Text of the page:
Ms Justice Teresa Pilkington found there was no breach of the pensioners’ constitutional property rights as the reductions to their pensions arose and were enacted under amendments to the Pension Act, not to the Air Navigation and Transport Act 1988, as they had claimed.
They had sought declarations including that Section 32B of that 1988 Act, as amended by the Shannon Airports (Shannon Group) Act 2014, was invalid under the Constitution.
The defendants, Ireland and the Attorney General, denied the claims.
In cases by four individuals regarded as test cases for the others, it was claimed the State used that law to cut pensions to help address a €770 million pension fund deficit and avoid industrial unrest among existing workers before the sell off of Aer Lingus in 2014/15.
The circumstances of those still at work – active and deferred members of the Irish Airlines Superannuation Scheme (IASS) – “was improved by disimproving the lot of existing pensioners” under the 2014 restructuring of the defined benefit scheme, it was claimed.
The State decided to solve a problem of the €770 million deficit before Aer Lingus was sold to the International Airlines Group (IAG) by imposing the deficit on the existing pensioners because “they weren’t going to go on strike”, it was also claimed.
In a judgment on Thursday, Ms Justice Pilkington said the IASS pension deficit was clearly a significant problem.
From the outset, the evidence was both Aer Lingus and the DAA made it absolutely clear that they were not going to make any payments into the IASS scheme and any payments would be made to a new scheme, a contributory one, for the actives and the deferreds, the judge said.
That proposal met with the approval of the trade unions and was recommended by the IASS trustees.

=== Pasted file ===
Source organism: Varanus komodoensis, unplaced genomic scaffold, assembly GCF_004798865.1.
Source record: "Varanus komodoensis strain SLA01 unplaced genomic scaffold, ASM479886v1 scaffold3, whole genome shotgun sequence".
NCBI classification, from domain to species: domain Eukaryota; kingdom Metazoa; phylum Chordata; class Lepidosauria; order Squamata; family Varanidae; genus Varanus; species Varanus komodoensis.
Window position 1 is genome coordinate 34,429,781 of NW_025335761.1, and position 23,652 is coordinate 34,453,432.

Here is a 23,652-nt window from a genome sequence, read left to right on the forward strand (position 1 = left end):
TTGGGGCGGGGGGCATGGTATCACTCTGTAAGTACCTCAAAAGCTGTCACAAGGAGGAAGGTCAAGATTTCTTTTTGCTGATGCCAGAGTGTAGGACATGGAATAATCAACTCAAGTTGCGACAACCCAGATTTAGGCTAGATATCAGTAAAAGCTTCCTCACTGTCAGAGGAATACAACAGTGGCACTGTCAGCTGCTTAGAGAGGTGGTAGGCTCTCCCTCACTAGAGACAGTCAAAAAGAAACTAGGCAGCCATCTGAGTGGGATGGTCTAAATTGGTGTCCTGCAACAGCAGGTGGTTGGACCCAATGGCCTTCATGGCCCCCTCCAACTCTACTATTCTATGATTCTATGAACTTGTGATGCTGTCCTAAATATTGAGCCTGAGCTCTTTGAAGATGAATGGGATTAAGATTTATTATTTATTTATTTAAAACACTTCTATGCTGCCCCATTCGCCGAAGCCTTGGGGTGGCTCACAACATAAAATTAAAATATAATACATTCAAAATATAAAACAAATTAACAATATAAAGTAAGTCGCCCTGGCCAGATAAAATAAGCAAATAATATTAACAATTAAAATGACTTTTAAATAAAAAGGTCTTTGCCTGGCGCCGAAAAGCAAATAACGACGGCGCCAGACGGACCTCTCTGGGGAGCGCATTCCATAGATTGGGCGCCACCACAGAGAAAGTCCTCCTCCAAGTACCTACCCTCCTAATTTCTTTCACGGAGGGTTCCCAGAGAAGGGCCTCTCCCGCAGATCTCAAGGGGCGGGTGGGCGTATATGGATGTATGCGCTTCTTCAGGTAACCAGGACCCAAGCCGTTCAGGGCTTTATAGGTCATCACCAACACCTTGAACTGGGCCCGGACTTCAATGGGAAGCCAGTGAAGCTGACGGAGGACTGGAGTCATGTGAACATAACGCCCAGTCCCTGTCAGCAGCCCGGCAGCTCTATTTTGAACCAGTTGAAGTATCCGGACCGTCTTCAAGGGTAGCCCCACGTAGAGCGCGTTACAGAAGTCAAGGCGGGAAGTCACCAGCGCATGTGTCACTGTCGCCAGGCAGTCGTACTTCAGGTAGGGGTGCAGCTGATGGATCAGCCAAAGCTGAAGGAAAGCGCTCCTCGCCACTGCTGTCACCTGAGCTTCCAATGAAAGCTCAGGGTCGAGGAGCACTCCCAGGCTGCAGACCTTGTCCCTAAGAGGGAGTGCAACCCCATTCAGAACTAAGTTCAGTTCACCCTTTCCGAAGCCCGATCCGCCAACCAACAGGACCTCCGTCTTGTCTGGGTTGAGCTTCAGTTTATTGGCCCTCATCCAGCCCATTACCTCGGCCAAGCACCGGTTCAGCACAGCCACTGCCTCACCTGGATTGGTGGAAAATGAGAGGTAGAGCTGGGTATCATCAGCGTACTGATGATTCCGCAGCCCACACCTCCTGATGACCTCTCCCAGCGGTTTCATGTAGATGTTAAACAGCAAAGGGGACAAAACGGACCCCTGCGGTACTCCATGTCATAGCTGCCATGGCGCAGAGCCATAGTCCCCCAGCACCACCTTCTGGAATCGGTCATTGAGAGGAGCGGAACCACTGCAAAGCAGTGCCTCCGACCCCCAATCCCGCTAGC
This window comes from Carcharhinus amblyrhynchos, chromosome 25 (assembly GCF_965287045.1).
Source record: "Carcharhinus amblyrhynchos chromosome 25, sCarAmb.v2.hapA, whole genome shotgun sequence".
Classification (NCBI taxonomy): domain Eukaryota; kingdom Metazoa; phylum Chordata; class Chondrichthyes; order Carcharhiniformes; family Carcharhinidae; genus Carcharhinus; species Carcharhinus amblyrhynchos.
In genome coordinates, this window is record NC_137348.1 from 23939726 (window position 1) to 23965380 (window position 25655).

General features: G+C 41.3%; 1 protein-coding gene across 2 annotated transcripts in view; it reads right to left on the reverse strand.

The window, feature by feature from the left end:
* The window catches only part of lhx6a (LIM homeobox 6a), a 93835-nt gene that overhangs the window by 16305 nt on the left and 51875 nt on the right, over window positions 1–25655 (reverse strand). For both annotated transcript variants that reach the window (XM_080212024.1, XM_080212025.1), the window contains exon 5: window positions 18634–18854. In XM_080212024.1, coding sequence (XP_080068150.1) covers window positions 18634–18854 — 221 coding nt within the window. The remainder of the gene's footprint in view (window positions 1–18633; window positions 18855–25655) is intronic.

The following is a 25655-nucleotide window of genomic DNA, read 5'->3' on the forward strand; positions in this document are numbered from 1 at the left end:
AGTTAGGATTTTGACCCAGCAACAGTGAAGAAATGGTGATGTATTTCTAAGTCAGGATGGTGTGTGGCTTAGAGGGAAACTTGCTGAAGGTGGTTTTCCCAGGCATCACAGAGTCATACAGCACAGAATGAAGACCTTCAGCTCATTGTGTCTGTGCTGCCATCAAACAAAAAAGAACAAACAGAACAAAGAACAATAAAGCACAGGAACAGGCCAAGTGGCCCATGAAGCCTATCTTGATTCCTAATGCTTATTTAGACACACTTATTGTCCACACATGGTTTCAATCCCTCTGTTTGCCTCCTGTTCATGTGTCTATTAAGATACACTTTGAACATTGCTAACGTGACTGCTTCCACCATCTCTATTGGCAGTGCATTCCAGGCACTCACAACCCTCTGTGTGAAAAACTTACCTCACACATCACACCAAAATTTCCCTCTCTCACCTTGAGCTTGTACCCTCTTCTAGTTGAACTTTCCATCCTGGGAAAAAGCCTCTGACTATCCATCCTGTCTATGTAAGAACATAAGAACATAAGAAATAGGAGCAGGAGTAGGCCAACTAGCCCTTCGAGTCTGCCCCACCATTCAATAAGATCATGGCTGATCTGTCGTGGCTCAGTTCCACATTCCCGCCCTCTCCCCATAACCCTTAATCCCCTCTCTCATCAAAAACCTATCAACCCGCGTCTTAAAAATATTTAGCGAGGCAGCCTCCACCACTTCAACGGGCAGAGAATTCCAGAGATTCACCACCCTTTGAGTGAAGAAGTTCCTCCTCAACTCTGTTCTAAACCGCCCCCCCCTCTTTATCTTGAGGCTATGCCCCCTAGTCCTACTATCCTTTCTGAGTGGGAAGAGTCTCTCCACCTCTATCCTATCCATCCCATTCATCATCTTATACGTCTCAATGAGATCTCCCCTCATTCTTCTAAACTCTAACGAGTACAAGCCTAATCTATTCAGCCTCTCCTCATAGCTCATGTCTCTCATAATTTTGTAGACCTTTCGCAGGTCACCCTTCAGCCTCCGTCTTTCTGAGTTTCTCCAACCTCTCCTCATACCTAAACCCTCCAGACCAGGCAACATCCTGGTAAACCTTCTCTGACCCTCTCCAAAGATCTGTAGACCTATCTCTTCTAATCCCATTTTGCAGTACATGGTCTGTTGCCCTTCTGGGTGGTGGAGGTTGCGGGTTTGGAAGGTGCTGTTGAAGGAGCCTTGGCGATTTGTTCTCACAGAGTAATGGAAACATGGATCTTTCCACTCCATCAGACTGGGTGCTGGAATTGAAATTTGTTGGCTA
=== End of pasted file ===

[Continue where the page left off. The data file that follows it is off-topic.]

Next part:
The judge said that position may be criticised by the plaintiff pensioners and noted one of them had, in evidence, pointed to Aer Lingus’ more paternalistic attitude to the IASS in previous years.
However, it was not for the court to suggest or consider what alternatives might have occurred, had different options been exercised, she said.
What she had to consider was whether there had been an infringement of the pensioners’ constitutional rights within the events that occurred and the decisions actually taken.
The difficulty for the court was in considering the Air Navigation and Transport Act 1988 as “targeted legislation.”
She said the overall parameters of what was eventually accepted as a resolution of this issue were arrived at relatively early within the process and emerged in the industrial relations arena.
The defendants’ witnesses, in their evidence, did not have as their starting point the intent to effect the changes to the pension scheme which ultimately occurred but rather in seeing a huge pension deficit in the context of ongoing serious economic difficulties, she said.
The judge accepted the Government wished to see this issue resolved and the agreement for the sale of certain state assets was part of its agreement with the Troika. She also accepted the government feared ongoing industrial issues.
She did not discern “any evidence that what emerged was in any sense targeted at the plaintiff pensioners or even targeted at them by default.”
The changes to the pensioners’ benefits were not enacted by the Air Navigation and Transport Act although that law did appear to be directed at affording some degree of comfort to the scheme trustees, she said.
She did not see how the issue of the pensioners’ consent was a precondition to the enactment of statutory legislation.
While Section 32B of the air navigation Act was solely directed at the IASS trust, it did not constitute targeted legislation, she found.
The pensioners’ constitutional property rights were not breached by Section 32B because the reductions they complained of were made under amendments to the Pension Act which they had not challenged.
For those and other reasons, she refused the declarations sought.